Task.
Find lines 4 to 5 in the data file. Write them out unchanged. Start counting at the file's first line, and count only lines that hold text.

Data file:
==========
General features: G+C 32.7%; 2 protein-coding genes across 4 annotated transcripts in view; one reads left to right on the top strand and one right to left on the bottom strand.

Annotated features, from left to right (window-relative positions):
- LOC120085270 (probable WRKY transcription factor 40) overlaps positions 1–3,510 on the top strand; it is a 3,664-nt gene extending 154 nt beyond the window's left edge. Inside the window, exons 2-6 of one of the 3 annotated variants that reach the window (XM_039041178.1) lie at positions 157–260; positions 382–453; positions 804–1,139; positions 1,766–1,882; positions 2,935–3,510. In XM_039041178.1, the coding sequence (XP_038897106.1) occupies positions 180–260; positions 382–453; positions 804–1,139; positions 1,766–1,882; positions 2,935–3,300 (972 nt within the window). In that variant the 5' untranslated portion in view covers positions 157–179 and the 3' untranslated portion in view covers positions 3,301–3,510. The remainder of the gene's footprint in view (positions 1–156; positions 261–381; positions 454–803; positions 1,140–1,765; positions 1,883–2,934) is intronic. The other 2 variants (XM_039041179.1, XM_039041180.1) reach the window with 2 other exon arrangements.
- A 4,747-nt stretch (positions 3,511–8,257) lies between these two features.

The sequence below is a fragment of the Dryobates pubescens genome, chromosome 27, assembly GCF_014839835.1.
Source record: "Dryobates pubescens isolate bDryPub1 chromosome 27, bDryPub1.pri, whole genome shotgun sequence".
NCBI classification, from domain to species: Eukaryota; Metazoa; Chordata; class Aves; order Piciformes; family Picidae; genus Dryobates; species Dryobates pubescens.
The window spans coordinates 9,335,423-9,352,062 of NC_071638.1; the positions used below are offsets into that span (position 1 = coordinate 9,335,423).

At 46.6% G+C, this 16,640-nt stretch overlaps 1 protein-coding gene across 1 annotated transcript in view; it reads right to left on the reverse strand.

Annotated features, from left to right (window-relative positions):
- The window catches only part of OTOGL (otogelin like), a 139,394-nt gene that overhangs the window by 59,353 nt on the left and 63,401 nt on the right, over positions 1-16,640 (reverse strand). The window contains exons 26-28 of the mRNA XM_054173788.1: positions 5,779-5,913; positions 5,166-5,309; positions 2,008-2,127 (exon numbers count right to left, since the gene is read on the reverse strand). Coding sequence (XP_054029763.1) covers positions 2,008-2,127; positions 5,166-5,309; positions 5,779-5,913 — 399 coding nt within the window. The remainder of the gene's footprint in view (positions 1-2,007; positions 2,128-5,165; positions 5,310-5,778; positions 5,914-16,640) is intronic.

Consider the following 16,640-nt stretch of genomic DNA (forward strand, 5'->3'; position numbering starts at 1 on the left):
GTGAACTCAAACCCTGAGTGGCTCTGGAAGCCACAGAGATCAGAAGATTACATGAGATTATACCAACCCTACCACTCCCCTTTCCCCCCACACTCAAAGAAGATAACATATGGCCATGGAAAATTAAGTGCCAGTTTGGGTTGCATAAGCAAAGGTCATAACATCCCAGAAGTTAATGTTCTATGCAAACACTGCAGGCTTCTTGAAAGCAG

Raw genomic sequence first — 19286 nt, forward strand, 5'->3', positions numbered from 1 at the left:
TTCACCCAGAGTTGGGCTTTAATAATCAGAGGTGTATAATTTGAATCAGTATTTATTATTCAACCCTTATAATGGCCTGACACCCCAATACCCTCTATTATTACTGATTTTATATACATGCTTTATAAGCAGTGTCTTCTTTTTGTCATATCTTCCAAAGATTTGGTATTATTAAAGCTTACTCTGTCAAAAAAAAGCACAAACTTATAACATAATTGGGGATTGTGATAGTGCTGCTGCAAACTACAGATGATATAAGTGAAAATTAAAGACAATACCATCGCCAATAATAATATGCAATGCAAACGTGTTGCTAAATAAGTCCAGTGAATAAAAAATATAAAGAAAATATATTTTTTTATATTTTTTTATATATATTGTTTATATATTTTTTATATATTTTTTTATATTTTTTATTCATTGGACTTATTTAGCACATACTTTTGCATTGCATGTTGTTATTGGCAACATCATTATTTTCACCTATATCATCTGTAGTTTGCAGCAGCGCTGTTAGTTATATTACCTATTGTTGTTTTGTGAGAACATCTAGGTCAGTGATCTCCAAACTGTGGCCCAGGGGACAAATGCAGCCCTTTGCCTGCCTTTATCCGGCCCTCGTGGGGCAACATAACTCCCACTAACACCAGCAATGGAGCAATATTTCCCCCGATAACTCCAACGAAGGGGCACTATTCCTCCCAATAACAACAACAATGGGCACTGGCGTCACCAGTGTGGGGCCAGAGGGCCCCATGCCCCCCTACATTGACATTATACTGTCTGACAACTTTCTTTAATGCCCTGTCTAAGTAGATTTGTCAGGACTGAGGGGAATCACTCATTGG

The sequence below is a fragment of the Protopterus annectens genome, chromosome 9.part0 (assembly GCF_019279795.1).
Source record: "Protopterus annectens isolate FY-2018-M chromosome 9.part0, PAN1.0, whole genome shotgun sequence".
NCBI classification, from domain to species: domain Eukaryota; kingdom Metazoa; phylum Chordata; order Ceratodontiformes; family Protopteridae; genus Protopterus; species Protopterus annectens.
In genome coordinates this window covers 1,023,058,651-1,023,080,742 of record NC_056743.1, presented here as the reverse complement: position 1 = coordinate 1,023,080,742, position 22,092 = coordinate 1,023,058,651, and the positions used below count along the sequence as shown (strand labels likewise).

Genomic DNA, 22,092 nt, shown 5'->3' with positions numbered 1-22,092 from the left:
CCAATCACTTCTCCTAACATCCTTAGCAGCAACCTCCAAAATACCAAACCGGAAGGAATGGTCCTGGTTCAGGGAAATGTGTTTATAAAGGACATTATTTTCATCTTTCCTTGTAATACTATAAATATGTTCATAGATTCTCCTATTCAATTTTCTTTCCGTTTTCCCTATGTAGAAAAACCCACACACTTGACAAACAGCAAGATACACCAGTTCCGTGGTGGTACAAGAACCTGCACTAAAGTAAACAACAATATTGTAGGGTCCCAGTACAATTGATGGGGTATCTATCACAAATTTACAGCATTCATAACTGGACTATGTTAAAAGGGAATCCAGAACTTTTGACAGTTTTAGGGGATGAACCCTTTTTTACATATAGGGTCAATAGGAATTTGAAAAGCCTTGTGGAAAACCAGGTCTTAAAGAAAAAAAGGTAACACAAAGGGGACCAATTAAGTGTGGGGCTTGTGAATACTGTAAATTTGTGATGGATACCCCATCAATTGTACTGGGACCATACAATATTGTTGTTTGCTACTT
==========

- A 4,747-nt stretch (positions 3,511–8,257) lies between these two features.

The sequence below is a fragment of the Dryobates pubescens genome, chromosome 27, assembly GCF_014839835.1.